I started looking into this about a month ago, after seeing what seemed like daily stories about athletes in trouble with the law. With the help of my research assistant, Jeff Gasser, I looked up publicly reported arrests involving pro and college athletes between January 1, 2010 and August 31, 2010. I didn't count about 40 arrests I found involving football and basketball players charged with minor offenses. And I only found a handful of serious charges involving players from other sports such as baseball, hockey and boxing.
I've been investigating and writing about athletes and crime for more than 15 years. During that time I've written four books on the subject and looked at more than 1,000 incidents involving college and professional athletes. So it takes a lot to raise my eyebrows. To some degree, I think that's true of most sports fans. We've gotten pretty accustomed to reports of athletes getting in trouble with the law. But 125 cases involving basketball and football players in an eight-month span? That's more than one every other day. Seems to me like the problem is getting worse.
Seventy of the 125 players arrested so far this year play college football. What's interesting is the way these cases are handled by the coaches.
Oregon star running back LaMichael James wasn't in the lineup for the Ducks' season-opening 72-0 win over New Mexico. Last season James set a Pac-10-record by rushing for 1,546 yards as a freshman. But during this offseason James was charged with menacing, strangulation and assault after an altercation with his former girlfriend. In March he pled guilty to a single misdemeanor harassment charge and was sentenced to 10 days in jail, but didn't serve any time. Instead, James was permitted to wear an electronic surveillance device. Oregon coach Chip Kelly suspended James for one game.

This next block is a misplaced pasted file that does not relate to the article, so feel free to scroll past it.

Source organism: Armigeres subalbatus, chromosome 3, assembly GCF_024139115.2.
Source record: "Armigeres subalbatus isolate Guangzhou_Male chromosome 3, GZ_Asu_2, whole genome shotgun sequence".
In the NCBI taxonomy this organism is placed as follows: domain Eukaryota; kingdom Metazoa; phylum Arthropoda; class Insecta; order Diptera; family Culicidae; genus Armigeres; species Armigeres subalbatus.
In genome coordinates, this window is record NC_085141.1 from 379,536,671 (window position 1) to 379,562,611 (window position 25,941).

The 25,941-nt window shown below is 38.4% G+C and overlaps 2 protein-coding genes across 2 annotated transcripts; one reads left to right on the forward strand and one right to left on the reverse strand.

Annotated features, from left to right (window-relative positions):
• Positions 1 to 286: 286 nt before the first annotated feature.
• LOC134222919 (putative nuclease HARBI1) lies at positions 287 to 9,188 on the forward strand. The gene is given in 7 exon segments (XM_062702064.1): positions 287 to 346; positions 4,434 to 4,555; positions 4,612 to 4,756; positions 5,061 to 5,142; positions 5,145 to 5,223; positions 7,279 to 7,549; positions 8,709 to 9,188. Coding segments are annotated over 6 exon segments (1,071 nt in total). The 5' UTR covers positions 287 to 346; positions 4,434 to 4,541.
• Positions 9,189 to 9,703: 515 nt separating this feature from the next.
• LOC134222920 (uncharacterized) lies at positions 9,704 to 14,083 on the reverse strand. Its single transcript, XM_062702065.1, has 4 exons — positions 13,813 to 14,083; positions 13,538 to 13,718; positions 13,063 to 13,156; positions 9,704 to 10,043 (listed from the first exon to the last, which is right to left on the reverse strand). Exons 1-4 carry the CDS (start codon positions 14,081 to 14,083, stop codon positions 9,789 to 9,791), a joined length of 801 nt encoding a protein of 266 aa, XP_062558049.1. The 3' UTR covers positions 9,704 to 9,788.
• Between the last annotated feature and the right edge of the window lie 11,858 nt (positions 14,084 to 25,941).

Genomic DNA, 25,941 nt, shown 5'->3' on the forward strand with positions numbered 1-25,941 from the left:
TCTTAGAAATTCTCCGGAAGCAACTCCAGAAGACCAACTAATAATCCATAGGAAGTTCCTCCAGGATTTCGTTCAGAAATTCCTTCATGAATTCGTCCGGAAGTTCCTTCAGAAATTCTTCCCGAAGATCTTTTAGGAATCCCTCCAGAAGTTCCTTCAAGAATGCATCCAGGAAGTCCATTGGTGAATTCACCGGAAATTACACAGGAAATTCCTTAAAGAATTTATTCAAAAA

Compare James's situation to that of Oregon State redshirt lineman Tyler Thomas. On Aug. 22 police in Corvallis, Ore., say they found Thomas naked and intoxicated in a stranger's home. When ordered down on the ground, Thomas reportedly went into a three-point stance and lunged at the officers, who fired stun guns to subdue him. Thomas was charged with criminal trespass, criminal mischief and resisting arrest. Although he has yet to be convicted of anything, he was dismissed from the team following his arrest.
So why did Thomas get the boot for an alcohol-induced arrest while James got a slap on the wrist for pleading guilty to harassing a woman? Look no further than the Facebook page "LaMichael James for Heisman." Clearly, better athletes get better outcomes, both in the criminal justice system and on college campuses.
Some other things jumped out at me when I reviewed the 125 cases. One is the seriousness and frequency of the cases involving student-athletes. For instance, during the last week of July alone, 10 college football and basketball players were implicated in incidents that involved serious threats to public safety. Here's a sampling:
• On July 31, police in Stillwater, Okla., responded to a bar fight, where they found former Oklahoma State lineman Stephen Denning bleeding profusely. His left orbital socket had been fractured when Oklahoma State lineman Anton Blatnik, according to witnesses, allegedly struck Denning in the face with a beer bottle. Despite his injuries, Denning tried to force his way through several officers to continue the fight with Blatnik. Officers deployed an Electronic Control Device to subdue Denning, who was charged with misdemeanor assault. Blatnick pled guilty to a misdemeanor and received probation and community service.